Washington center Nick Harris picked at an ice cream sandwich during July’s Pac-12 media day, trying to finish the snack before it melted in the 90-degree heat in Hollywood, Calif.
As he worked on dessert, Harris rattled off reasons why the Huskies should have one of the best offensive lines in the country this season. His list was extensive. At the top, though, was perhaps the most important factor: Experience.
Even with the loss of tackle Kaleb McGary, the Huskies return five starters. That’s because All-American Trey Adams is returning after missing most of last year with a back injury. Jared Hilbers — who filled in when Adams was out — is back, too. UW also returns guards Jaxson Kirkland and Luke Wattenberg. As expected, they’ve made up the first-team offensive line during the early days of fall camp.
That morning, as Harris and defensive back Myles Bryant were just beginning their endless rounds of media interviews, Harris and Adams were named to the All-Pac-12 preseason first team.
“We have so much experience,” Harris said. “We have a lot guys who have that passion to play O-Line. They aren’t just doing it because they’re big. Those guys want to be the best O-linemen on the field. We have chemistry. We played together for a while. … We have chemistry that just goes beyond football and that helps us a lot.”
Harris singled out Kirkland, who started as a redshirt freshman last season. It’s promising to see younger players perform well, he said, and there are more potential stars on the roster just waiting for an opportunity. Players like sophomore Henry Bainivalu, who played in all 14 games last season, redshirt freshman Matteo Mele and a talented group of incoming freshmen.
Those players matured during the offseason, Harris said, and they got a boost of confidence through workouts and spring practice. As Harris prepares for his senior season, he’s focused on helping them develop. As the leader of the offensive line, his goal is to leave the room better than he found it.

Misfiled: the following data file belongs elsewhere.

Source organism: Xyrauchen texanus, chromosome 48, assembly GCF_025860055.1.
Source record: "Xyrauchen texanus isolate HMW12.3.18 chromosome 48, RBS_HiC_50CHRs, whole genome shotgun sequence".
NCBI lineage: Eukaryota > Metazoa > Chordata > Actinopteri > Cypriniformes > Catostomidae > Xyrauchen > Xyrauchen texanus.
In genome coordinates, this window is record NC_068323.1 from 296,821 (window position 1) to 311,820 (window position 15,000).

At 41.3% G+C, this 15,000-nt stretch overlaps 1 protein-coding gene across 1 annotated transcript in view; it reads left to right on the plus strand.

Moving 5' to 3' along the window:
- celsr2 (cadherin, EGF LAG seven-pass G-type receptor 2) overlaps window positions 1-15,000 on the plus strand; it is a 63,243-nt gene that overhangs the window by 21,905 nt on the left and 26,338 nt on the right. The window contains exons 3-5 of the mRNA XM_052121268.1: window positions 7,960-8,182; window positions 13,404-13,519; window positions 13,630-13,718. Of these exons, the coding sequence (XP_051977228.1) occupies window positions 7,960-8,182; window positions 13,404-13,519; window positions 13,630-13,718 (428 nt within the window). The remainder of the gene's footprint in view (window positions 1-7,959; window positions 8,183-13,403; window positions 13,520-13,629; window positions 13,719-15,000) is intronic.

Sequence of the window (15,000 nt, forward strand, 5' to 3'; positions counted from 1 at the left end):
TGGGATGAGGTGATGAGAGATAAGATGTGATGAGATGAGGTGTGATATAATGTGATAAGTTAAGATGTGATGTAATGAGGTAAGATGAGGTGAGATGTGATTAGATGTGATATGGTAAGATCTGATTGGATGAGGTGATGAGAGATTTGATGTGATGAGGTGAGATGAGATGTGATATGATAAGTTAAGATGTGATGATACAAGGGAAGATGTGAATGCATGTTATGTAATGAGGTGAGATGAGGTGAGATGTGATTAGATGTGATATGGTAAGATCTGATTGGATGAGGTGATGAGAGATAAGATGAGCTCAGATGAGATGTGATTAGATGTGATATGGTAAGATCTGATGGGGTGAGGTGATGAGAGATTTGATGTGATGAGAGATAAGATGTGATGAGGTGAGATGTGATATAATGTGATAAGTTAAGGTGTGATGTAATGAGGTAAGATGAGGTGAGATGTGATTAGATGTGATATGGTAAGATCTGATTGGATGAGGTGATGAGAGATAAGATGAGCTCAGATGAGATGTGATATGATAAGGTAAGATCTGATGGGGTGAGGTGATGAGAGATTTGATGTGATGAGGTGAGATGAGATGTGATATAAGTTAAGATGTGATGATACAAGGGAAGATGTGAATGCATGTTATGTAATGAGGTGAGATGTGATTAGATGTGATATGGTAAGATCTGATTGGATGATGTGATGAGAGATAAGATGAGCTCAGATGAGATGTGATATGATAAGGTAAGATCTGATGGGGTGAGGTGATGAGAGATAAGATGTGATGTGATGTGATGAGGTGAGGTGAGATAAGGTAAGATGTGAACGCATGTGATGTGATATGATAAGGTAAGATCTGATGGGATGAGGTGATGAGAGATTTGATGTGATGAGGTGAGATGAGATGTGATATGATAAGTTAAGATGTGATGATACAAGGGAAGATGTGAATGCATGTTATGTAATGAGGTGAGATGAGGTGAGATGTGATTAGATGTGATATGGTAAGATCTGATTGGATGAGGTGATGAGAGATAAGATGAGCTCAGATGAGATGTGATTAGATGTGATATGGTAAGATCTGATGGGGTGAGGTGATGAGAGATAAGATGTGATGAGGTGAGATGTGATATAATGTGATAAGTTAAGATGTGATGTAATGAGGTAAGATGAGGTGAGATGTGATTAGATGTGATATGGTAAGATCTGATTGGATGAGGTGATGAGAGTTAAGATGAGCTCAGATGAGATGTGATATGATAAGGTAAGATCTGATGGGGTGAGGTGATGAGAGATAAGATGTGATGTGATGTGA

To Harris, that doesn’t just mean dominating the line of scrimmage. It also means molding players who care about the position, which helps create a group as deep as it is talented. Perhaps more than anything else, Harris wants the third-team linemen to take preparation as seriously as the starters.
“Guys who watch film not because they’re told to, but because they want to,” Harris said. “Guys who are physical in the field. Just that stuff. Sometimes you get groups that just the ones care and because they are twos and threes, they don’t care. I don’t want that to happen when I leave. I want the twos and threes to care just as much.
“You never know when those guys will be plugged in. You never know when somebody could get hurt. Those guys need to know how to play. They need to start taking it seriously when they’re not playing because if they start taking it seriously when they are playing, they’re going to be screwed.”
That hasn’t been much of a problem among UW’s offensive linemen, mostly because Harris said the Huskies take mental preparation just as seriously as the physical aspect.
“Obviously everybody loves the big, physical O-linemen,” he said. “And we do, too. We take pride in that more anything. Line dominance, diminishing the will of the D-line.
“We also got to think in today’s day and age, there’s so many different defenses thrown at you. You got to be able to see things coming before they show it. You got to know down and distance, shot gun, in the span of six seconds as you’re walking up the line. I think that’s the beauty of playing O-line and I think that’s the one thing we all take passion in.”
Last season, the offensive line was opening up holes for Myles Gaskin, who was drafted by the Miami Dolphins in the seventh round of the NFL Draft. While Gaskin was the Huskies’ feature running back, the trio consisting of Salvon Ahmed, Sean McGrew and Kamari Pleasant received their fair share of opportunities.
While Ahmed is the front-runner to take on most of Gaskin’s load, all three should split snaps this season. Harris is looking forward to seeing more of their individual running styles in the offense.
“We all know how many different running styles they got,” he said. “You got ground and pound guys, you got finesse guys, you got kind of general-type guys. It will be interesting to see how they do and I can’t wait.
“It’s one thing to have a setting running back and obviously Myles (is a legend) but it’s different when you have a rotation. It will be a good aspect of our offense.”